2
$\begingroup$

In my studies of graph theory I recently came across the following:

Let $ G $ be a finite simple undirected graph which is chordal and for some $ e \in E(G) $ the graph $ G-e $ is also chordal then there exists a unique maximal clique $ K $ in $ G $ such that both ends of $ e $ are in $ K $.

A finite simple undirected graph is chordal if every cycle of length greater than three has a chord . Equivalently, a graph is chordal if it has no induced cycle of length greater than three.

A useful theorem I thought might help here

A perfect elimination ordering in a graph is an ordering of the vertices of the graph such that, for each vertex v, v and the neighbors of v that occur after v in the order form a clique. A graph is chordal if and only if it has a perfect elimination ordering.

I cannot seem to relate the graph being chordal and the modified graph being chordal to the existence of any clique, let alone to a unique one with both ends of $ e $ are in this clique. I thought perhaps perfect elimination order would be a clue here but I cannot proceed any further. I certainly appreciate all help.

$\endgroup$
  • 1
    $\begingroup$ The use of "is also chordal" in the problem statement suggests that $G$ is supposed to be chordal. If this is intended you need to state it explicitly. $\endgroup$ – Leen Droogendijk Sep 20 '16 at 10:40
  • $\begingroup$ @LeenDroogendijk : sorry I will fix this and thanks $\endgroup$ – kroner Sep 20 '16 at 10:41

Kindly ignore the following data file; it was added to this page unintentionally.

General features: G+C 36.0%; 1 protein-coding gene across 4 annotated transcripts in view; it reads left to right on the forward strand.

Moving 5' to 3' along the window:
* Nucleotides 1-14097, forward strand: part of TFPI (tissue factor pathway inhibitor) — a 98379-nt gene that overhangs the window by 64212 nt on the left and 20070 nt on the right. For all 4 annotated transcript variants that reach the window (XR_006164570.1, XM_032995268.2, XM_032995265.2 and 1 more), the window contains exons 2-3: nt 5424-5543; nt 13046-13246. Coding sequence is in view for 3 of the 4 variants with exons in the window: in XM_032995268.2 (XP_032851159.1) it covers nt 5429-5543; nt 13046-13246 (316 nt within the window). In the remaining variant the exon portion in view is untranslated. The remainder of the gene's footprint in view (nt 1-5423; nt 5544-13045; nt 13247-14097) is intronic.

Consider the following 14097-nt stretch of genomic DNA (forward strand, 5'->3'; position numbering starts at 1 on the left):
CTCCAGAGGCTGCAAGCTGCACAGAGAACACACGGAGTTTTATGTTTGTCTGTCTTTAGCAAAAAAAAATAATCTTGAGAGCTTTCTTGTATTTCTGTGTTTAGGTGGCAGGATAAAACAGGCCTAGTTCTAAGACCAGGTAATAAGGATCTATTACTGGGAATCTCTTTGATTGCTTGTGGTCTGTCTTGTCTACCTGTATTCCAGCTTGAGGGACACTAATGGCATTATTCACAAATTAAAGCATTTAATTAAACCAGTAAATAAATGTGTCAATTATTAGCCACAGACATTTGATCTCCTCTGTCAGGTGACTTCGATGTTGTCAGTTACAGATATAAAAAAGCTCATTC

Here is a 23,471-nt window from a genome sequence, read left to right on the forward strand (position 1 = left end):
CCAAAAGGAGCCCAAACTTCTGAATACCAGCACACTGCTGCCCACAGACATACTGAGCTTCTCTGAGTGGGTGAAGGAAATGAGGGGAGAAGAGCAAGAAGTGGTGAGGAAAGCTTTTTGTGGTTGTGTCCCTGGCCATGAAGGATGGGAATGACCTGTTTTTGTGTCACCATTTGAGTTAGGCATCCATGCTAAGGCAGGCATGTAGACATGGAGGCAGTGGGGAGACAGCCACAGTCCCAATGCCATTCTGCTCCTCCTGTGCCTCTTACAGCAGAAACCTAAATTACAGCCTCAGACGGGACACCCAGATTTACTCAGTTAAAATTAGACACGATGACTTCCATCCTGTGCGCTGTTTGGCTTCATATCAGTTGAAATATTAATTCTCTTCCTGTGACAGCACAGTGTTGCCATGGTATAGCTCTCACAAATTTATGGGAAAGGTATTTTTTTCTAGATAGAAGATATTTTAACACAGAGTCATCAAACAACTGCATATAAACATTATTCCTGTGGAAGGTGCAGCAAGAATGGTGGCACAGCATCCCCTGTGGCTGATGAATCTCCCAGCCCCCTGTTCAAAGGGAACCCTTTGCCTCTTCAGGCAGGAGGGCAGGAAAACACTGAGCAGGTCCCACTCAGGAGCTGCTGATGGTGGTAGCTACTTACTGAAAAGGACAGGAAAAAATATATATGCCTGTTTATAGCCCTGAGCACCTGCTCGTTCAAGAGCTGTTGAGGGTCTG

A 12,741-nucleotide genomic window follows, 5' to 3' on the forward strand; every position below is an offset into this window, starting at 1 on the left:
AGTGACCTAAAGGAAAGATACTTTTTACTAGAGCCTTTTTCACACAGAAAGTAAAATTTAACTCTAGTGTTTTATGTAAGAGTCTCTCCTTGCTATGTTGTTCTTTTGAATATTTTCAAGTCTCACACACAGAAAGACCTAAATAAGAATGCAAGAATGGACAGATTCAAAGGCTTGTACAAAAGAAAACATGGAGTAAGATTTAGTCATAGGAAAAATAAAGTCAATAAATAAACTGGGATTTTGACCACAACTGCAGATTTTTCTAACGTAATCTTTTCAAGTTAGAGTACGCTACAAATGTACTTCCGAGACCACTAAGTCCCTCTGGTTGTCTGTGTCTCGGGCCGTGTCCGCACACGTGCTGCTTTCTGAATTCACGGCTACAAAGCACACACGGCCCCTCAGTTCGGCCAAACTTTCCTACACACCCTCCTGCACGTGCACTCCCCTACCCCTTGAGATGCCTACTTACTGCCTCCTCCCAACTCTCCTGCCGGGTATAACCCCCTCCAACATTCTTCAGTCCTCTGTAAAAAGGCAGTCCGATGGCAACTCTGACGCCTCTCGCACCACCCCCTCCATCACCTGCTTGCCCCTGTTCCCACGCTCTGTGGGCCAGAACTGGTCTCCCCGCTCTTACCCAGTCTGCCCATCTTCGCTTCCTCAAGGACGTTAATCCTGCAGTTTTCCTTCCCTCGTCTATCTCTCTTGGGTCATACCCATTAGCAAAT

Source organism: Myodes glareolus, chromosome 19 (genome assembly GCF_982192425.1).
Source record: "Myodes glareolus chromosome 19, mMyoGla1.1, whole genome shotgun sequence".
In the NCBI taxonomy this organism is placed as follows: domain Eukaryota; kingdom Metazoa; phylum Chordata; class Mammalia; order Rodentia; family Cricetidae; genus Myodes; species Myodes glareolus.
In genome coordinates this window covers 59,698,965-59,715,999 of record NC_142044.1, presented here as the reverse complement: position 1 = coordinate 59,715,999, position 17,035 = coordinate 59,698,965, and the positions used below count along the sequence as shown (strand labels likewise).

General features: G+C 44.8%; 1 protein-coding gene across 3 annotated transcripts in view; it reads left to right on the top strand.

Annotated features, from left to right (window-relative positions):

• 1
    $\begingroup$ Your definition of a chordal graph seems to be a little off: every cycle should have a chord or, equivalently, there are no induced cycles of length greater than three. $\endgroup$ – Shagnik Sep 20 '16 at 10:45
  • 1
    $\begingroup$ @Shagnik : thanks tried to fix this hope it is better now $\endgroup$ – kroner Sep 20 '16 at 10:46
  • 1
    $\begingroup$ I edited it a bit more - feel free to change it back if you don't agree. $\endgroup$ – Shagnik Sep 20 '16 at 12:06
2
$\begingroup$

I don't think you need to use the theorem for this - you can prove the result by contradiction. (I also don't think we need $G$ to be chordal.)

Suppose that there is an edge $e = \{u, v\}$ such that both $G$ and $G - e$ are chordal, and that there are two maximal cliques, say $M_1$ and $M_2$, both containing $\{u,v\}$. Now try to use these cliques to construct a cycle that will not have a chord in $G - e$. Details are behind the spoiler below.

As $M_1$ is a maximal clique, we must have a vertex $x \in M_1 \setminus M_2$, since otherwise $M_1 \subset M_2$. Now there must be a vertex $y \in M_2$ such that $\{ x, y \} \notin E(G)$, as otherwise $M_2 \cup \{ x \}$ would be a larger clique, contradicting the maximality of $M_2$.

Continuing the solution below.

Since $\{u, v\} \subset M_1 \cap M_2$, it follows that each of $x$ and $y$ is adjacent to both of $u$ and $v$. Hence we have the $4$-cycle $(x,u,y,v)$. Since $x$ is not adjacent to $y$, this cycle does not have a chord in $G - e$, which is a contradiction. Hence there must be a unique maximal clique containing both $u$ and $v$, as required.

Note that we actually proved a stronger statement. If in a simple graph $G$ there is an edge $e$ such that $G - e$ does not contain an induced $C_4$, then there is a unique maximal clique containing both endpoints of $e$.

$\endgroup$
  • 1
    $\begingroup$ You're very welcome! $\endgroup$ – Shagnik Sep 20 '16 at 15:10

Your Answer

By clicking “Post Your Answer”, you agree to our terms of service, privacy policy and cookie policy

Not the answer you're looking for? Browse other questions tagged or ask your own question.